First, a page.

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Location:Palace of Eternal Longevity (Yongshou gong)
Dates: 2018-08-10 through 2018-08-31
In 2015, the Palace Museum officially began its first major research and conservation project on the Hall of Mental Cultivation (Yangxin dian). Called “The Hall of Mental Cultivation Research and Conservation Initiatives”, the project consists of a series of sub-projects to deepen scholarly understandings and ensure the long-lasting preservation of the heritage architecture and the cultural artifacts there contained. After over two years of research, the initiative is moving from the preparatory to the implementation phase. This exhibition showcases the achievements made throughout the initial phases of the project and describes how the researches and staff of the Palace Museum preserve heritage culture for transmission to future generations.
I. Guiding Research
The Palace Museum formally launched “The Hall of Mental Cultivation Research and Conservation Initiatives” on December 18, 2015. The project emphasizes academic research as the driving force and underlying support for the preservation of the historical complex known as the Hall of Mental Cultivation in the Forbidden City. At the end of 2015 and the beginning of 2016, the research team began their work, and, by August of 2016, the academic committee approved thirty-three sub-projects. These projects involve over 100 researchers, six of the Museum’s departments, and fields of research such as heritage architecture, history and culture, museum collections, and technology and restoration. Currently, each of these projects has begun in earnest, and some have already produced noteworthy results; they are all projected to be completed by 2020.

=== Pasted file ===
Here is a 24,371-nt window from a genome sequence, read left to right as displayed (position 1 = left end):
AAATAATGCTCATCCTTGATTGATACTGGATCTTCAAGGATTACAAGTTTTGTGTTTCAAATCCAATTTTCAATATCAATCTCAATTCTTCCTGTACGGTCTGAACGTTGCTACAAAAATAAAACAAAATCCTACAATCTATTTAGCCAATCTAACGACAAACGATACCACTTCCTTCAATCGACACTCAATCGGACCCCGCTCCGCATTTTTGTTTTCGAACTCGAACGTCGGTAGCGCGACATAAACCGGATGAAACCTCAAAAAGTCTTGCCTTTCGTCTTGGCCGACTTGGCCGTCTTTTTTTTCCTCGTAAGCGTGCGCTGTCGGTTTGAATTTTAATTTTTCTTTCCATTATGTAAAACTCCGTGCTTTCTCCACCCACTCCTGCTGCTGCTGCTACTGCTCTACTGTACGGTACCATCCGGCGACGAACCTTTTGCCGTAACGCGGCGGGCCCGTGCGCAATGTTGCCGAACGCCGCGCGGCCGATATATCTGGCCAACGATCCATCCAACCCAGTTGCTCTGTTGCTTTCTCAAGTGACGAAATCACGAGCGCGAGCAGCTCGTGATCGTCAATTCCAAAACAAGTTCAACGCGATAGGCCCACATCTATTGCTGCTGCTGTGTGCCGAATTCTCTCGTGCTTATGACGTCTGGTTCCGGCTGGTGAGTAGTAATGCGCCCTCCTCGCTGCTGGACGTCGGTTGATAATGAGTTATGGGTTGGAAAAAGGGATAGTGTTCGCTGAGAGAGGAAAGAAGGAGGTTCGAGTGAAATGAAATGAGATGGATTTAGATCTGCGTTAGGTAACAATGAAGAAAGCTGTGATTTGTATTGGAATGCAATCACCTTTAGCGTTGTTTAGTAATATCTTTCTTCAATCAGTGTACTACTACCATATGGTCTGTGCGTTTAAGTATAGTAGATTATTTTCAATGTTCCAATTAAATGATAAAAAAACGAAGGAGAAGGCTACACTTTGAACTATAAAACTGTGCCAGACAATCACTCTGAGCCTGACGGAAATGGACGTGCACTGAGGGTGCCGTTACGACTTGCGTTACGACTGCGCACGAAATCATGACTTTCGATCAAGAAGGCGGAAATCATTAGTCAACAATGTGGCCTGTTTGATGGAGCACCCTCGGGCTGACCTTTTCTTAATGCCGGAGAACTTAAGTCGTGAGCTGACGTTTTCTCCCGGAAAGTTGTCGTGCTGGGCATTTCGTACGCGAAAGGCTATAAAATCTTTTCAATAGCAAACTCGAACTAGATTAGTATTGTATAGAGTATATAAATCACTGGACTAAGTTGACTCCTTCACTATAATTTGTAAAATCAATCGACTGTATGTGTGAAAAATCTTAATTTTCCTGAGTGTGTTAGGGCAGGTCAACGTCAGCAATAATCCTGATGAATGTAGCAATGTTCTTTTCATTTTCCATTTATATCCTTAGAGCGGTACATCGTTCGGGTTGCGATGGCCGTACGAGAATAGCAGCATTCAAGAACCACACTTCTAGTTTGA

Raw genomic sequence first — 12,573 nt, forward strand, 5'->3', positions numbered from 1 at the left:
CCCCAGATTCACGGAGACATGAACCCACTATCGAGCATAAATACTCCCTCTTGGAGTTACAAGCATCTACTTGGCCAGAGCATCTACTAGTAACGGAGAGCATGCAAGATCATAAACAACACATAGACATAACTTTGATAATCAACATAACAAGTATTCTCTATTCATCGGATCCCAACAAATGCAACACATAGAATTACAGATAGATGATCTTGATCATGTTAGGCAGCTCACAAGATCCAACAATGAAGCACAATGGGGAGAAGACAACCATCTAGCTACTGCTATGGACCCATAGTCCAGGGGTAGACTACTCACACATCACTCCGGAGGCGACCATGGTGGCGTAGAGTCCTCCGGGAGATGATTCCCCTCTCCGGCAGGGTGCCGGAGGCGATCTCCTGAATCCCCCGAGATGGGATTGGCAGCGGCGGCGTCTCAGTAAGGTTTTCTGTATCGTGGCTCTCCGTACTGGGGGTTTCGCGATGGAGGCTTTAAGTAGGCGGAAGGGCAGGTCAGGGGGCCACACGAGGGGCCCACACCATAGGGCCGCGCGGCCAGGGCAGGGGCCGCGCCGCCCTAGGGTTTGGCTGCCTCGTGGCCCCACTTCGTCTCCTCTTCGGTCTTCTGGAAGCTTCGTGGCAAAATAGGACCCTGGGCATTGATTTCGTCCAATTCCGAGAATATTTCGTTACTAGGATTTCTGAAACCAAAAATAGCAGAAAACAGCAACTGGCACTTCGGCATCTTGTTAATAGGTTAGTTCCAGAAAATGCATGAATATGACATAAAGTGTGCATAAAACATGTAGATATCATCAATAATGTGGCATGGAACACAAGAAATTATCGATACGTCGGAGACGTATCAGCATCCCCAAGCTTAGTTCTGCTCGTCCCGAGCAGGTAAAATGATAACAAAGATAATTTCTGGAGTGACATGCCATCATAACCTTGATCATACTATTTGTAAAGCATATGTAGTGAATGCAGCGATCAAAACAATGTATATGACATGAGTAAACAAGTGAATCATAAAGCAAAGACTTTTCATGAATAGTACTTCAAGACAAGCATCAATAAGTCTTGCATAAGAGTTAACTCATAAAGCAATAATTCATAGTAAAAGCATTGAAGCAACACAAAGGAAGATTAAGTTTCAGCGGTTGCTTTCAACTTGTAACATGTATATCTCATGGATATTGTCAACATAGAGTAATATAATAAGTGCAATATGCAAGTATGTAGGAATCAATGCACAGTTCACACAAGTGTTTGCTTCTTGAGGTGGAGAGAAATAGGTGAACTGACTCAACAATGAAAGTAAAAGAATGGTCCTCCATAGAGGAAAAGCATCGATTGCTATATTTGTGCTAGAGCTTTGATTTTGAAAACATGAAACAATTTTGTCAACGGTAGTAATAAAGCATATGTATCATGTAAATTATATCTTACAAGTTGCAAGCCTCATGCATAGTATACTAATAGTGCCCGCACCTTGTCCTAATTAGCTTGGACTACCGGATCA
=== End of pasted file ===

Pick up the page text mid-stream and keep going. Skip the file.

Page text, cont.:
II. Enduring Culture
After the “Hall of Mental Cultivation Research and Conservation Initiatives” was launched, the researchers and staff in the Department of Palace Life and Imperial Ritual (Gongting bu) diligently applied themselves to undertake the research, management, and curation of the objects in the Hall of Mental Cultivation and have already reached an important stage in their work. As the project includes aspects of court life, religious practice, codes and regulations, and rites, music, and attire, researchers have examined quantities of archives and historical documents and have compiled hundreds of thousands of characters in research notes. From the Capital Museum in Beijing to the Hong Kong Heritage Museum and from the Nanjing Museum to the Shandong Museum, the travelling exhibition “Discovering the Hall of Mental Cultivation” has been immensely successful and highly acclaimed during the tour around the country. The touring exhibition and the current research projects are allowing objects that were formerly stored in the deep recesses of the palace to be seen by the general public and enjoyed for their cultural significance.
III. Protecting Treasures
Since 2016, the Department of Conservation Science (Wenbao keji bu) has been engaged in this project via fourteen sub-projects. One major aspect of their work is preventative conservation, which has involved pesticide fumigation throughout the 8,900 cubic-meter Hall of Mental Cultivation architectural complex; the measures also include humidity and temperature controls and steps to prevent pests and mold. Another major aspect of these efforts involves research into microbial damage to collection pieces. This work includes a general survey of potential damage and the conservation of almost 200 objects, including metal and wood objects, lacquers, works with inlays, thangka, woven textiles, room dividers, and divider-panels. The department’s researchers and staff combine modern technology with traditional craftsmanship. This integrated methodology will allow for the successful preservation of the Hall of Mental Cultivation for generations to come.
IV. Orderly Conservation